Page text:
Nick Merrick © Hall+Merrick

Nick Merrick © Hall+Merrick
  • Associate Architect: BWS Architects
  • General Contractor: McCarthy Building Companies
  • Structural Engineer: KPFF
  • Civil Engineer: Dibble & Associates
  • Mep: AEI
  • Landscape Architect: TrueForm
  • Laboratory Planning: Jacobs Consultancy
  • Cost Estimating: Capital Projects Group
  • Acoustical Consultant: Colin Gordon Associates
  • Emi Consultant : VitaTech Electromagnetics
  • Associate Structural Engineer: Advanced Structural Engineering
  • Client: Arizona State University

Nick Merrick © Hall+Merrick

Nick Merrick © Hall+Merrick

Text description provided by the architects. The 188,447 SF research facility was intended to establish an identity as a striking campus gateway, while also delivering on the client’s need for a sustainable “workhorse” laboratory building. The building’s five above-grade levels and basement will house various scientific disciplines that will utilize the building’s mixture of laboratories, which includes high bay space, high hood-density laboratories, and three levels of generic life sciences laboratories. The custom-designed, heavily reinforced basement level will house the world’s first compact X-ray free-electron laser.


Nick Merrick © Hall+Merrick

Nick Merrick © Hall+Merrick

The building’s primary form is an expression of the three research “neighborhoods” that comprise each floor plan. Forming the northern edge of a research quadrangle centered on a James Turrell installation, the three building segments have been strategically positioned to protect the view from within the installation. The distinctive copper exterior is a nod to Arizona’s roots (copper being one of Arizona’s historic “Five Cs” that drove the state’s early economy) and a unique expression of the reddish hue that permeates the campus architecture.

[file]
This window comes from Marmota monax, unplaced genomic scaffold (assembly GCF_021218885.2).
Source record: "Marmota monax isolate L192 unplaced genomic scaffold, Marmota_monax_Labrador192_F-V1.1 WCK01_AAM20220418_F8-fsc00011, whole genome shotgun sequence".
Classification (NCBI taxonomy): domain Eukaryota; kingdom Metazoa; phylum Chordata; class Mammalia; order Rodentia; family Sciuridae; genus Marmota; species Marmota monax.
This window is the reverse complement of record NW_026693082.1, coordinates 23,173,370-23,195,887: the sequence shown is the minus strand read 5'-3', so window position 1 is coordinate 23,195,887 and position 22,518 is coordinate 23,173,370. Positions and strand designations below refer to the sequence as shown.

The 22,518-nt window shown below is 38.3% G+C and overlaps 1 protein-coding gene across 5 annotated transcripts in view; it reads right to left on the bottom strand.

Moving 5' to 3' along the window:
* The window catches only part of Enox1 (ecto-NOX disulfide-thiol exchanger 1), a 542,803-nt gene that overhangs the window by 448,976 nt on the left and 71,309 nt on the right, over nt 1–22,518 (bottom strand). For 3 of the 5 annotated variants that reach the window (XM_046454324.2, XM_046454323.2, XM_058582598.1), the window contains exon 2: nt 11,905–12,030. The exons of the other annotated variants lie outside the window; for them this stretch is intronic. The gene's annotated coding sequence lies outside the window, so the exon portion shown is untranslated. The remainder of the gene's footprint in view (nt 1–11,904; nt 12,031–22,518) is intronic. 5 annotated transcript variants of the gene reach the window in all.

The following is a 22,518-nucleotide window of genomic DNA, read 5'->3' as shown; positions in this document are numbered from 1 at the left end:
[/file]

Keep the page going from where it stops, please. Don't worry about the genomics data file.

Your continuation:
Nick Merrick © Hall+Merrick

Nick Merrick © Hall+Merrick

Designed to achieve LEED Platinum®, with an energy savings goal of 44% compared to existing campus laboratories, Biodesign C is intended to be the most energy efficient lab on campus. Balancing performance, aesthetics, and budget, the distinctive outer copper screen wraps around a primary skin of insulated metal panels to create a high-performance dual façade. Comprised of thousands of copper panels, the screen features eight different levels of perforation. Intensive studies of the site’s micro-climate and façade-specific conditions informed their calibration and positioning to minimize solar heat gain, optimize daylighting and visual comfort, and provide unobstructed views out.




Nick Merrick © Hall+Merrick

Nick Merrick © Hall+Merrick

As a shading device, the screen reduces the surface temperature of the inner façade by roughly 65 degrees on hot summer days, significantly reducing the cooling load on perimeter spaces.


Nick Merrick © Hall+Merrick

Nick Merrick © Hall+Merrick

Nick Merrick © Hall+Merrick

Nick Merrick © Hall+Merrick

Further combining form and function, a plaza has been carved out of the building’s base, which allows for al fresco breaks and meetings, despite the desert heat. Three levels of labs located directly above such a space would typically require heavy concrete shear walls. However, melding design excellence and structural integrity, a series of sloped and vertical columns was devised to provide lateral bracing. While an elegant and innovative design solution, it posed a unique challenge—some columns are angled, some upright, and one is three stories tall. Multiple large-scale mockups helped perfect the mix and formwork for each condition.


Sustainability Diagram

Sustainability Diagram

The building’s biophilic design elements are intended to foster a positive, productive indoor environment, while maintaining connection with nature and community. A 35% window-to-wall ratio and transparent layering of spaces ensures daylight floods above-grade interiors. Abundant windows and the glass-enclosed lobby overlook active campus thoroughfares and a grove of vibrant palo verdes. Glass hangar doors seamlessly connect ground-floor maker spaces with the grove. The untreated copper façade will patina gradually, emulating the irregular, ever-evolving colors and textures of the desert.


Nick Merrick © Hall+Merrick

Nick Merrick © Hall+Merrick

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